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Federal public servants resisted the Morrison government’s attempt to have them amplify an election-day announcement that an asylum seeker boat had been intercepted, according to an inquiry into the incident.
The government hoped publicity about the boat would reinforce its argument a Labor government would trigger the reopening of the people smuggler trade, swaying some voters at the last moment. The Liberal party sent millions of texts about the interception.
The Labor government ordered the Secretary of the Home Affairs Department, Mike Pezzullo, to investigate the events of the day. The report was released by the government late Friday.
A timeline documents how the Morrison government wanted the statement about the boat’s interception sent directly to journalists and posted on social media, but officials declined to do so.
Late morning on May 21, the Minister for Home Affairs’ Office (MHAO) told the bureaucracy the Prime Minister’s Office had asked for a statement to be published about the interception. The statement was to be issued urgently.
Also, “MHAO requested for the statement to be emailed to a list of journalists identified by them. The Department advised that this was not likely a possibility and not something that has been done in the past,” the report said.
“The Department relayed the direction from MHAO to the Secretary [Pezzullo] about emailing journalists. The Secretary directed this is not to occur.”
The department told the minister’s office of Pezzullo’s position.
The minister’s office “directed that the statement be urgently published on the website and requested that the ABF [Australian Border Force] tweet the statement. The Department declined to tweet and advised that arrangements would be made to publish the statement.”
Pezzullo then directed the department that “under no circumstances” was it “to drop the story to selected journalists”. He told it the release “is to be posted to our news and media site – no more and no less”.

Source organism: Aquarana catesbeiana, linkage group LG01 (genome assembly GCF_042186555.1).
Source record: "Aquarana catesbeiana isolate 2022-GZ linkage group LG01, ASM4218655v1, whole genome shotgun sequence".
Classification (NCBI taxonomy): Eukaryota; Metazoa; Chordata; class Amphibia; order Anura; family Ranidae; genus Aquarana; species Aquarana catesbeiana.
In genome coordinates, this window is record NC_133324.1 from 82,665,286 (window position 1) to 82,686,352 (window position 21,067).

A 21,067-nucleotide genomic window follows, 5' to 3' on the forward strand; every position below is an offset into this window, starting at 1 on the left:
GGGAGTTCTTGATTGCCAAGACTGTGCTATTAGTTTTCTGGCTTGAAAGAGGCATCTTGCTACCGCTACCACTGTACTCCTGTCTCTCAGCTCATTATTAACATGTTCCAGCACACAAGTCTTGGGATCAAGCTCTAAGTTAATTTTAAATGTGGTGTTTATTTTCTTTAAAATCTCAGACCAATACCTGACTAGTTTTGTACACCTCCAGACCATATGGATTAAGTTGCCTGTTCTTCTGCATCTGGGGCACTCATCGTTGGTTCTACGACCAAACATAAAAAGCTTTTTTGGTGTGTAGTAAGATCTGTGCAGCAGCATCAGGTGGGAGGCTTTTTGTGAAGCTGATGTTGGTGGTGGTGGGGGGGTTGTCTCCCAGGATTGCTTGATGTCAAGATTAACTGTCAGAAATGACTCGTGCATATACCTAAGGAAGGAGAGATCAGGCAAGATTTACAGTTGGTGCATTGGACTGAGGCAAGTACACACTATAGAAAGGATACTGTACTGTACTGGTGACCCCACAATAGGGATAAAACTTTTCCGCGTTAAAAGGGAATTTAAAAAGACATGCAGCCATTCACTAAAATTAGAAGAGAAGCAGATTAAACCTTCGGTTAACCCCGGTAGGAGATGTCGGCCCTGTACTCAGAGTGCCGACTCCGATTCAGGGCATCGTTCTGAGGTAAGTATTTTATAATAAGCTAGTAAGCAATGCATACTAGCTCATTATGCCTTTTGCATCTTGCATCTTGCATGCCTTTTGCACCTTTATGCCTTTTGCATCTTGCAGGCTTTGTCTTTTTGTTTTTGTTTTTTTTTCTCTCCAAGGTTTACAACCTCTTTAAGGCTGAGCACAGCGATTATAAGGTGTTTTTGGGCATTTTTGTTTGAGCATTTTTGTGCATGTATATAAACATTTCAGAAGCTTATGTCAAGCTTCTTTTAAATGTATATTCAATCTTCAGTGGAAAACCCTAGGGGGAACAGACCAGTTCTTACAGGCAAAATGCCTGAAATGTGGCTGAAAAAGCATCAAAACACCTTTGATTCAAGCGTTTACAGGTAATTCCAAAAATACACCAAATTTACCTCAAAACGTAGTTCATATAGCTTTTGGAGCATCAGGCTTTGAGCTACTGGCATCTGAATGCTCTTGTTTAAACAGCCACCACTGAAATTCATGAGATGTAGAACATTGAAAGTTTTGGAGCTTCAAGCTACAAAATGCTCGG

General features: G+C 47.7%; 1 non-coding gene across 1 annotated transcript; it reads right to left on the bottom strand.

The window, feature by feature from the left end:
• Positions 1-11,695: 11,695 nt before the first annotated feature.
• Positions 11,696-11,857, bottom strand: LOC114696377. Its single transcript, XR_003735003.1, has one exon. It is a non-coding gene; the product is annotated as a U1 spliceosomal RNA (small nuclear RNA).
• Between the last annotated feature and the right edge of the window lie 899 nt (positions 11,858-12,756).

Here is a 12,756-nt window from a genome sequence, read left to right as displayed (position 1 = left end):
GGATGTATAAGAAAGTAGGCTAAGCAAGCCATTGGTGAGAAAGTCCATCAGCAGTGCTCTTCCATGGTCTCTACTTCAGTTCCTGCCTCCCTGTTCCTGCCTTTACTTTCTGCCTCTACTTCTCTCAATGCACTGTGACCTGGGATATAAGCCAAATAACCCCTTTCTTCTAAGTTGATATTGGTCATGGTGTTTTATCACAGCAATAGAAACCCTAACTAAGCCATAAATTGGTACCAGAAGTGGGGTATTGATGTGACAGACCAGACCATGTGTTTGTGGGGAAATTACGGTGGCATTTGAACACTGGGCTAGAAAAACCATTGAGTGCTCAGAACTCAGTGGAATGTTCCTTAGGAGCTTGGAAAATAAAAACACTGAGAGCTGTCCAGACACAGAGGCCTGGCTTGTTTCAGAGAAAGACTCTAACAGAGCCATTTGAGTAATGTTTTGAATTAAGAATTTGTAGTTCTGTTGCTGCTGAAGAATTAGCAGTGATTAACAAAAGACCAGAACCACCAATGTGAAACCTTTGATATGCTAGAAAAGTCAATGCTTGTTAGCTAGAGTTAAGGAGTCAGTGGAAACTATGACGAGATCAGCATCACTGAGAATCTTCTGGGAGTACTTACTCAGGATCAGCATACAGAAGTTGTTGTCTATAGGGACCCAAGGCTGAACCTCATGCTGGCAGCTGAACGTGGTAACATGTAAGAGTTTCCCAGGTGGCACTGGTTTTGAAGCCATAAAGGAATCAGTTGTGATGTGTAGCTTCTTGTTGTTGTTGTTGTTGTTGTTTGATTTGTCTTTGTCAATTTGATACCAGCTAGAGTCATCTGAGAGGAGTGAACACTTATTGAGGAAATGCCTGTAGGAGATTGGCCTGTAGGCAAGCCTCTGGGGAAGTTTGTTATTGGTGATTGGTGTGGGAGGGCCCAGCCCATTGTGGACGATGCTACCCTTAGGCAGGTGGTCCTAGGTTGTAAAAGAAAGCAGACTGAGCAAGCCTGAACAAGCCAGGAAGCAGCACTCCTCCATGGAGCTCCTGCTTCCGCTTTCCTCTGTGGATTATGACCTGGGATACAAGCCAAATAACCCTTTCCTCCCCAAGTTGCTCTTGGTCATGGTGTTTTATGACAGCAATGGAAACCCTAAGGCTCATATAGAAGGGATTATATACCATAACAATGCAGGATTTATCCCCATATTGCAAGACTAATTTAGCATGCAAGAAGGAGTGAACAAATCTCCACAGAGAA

Just after 1pm, Morrison commenced a news conference where he was asked by a journalist about the statement – minutes before it appeared on the official website.
In a June 1 letter to Home Affairs Minister Clare O'Neil, accompanying the report, Pezzullo writes it was the responsibility of the minister (who was Karen Andrews) to determine whether it was in the public interest for the interception to be made public.
“The legitimate purposes for previous publications of interceptions have been considered to be for transparency and deterrence,” he writes.
“It was for the Minister to determine the purpose of the announcement.”
“The apolitical character of the public service was preserved in this instance by the refusal on the part of departmental officials to amplify the public statement by sending it directly to journalists and to post it on social media,” Pezzullo says.
“The transparency and deterrence effect was already available from the original public statement.
"Any domestic amplification was judged by officials to be primarily for political purposes. Accordingly, they declined the relevant requests.”
Pezzullo writes that had ministerial instructions been given for amplification, such action could have been contrary to the legal provision for public servants to be apolitical.
“But this potential conflict between the exercise of ministerial authority and that provision in the Act did not arise as the requests to amplify were not pressed”.
In his letter, Pezzullo suggests amending the caretaker conventions that operate during election campaigns. This would specify “that sensitive information that is potentially politically significant should not be released publicly during the caretaker period unless a threat to life exists or some other urgency concerning public safety and security is involved.”
O'Neil said in a statement that the Morrison government had “sabotaged the protocols that protect Operation Sovereign Borders for political gain”
“The report found uniformed Border Force and Defence Force members, and public servants, acted with integrity and at the highest standards at all times. They should be commended for doing so.
"The profound compromise of a military-led operation is without precedent in Australia’s history. It was disgraceful, shameful, and characteristic of a national government which frequently pursued political interests above the national interest,” she said.
This article is republished from The Conversation is the world's leading publisher of research-based news and analysis. A unique collaboration between academics and journalists.
Michelle Grattan does not work for, consult, own shares in or receive funding from any company or organisation that would benefit from this article, and has disclosed no relevant affiliations beyond their academic appointment.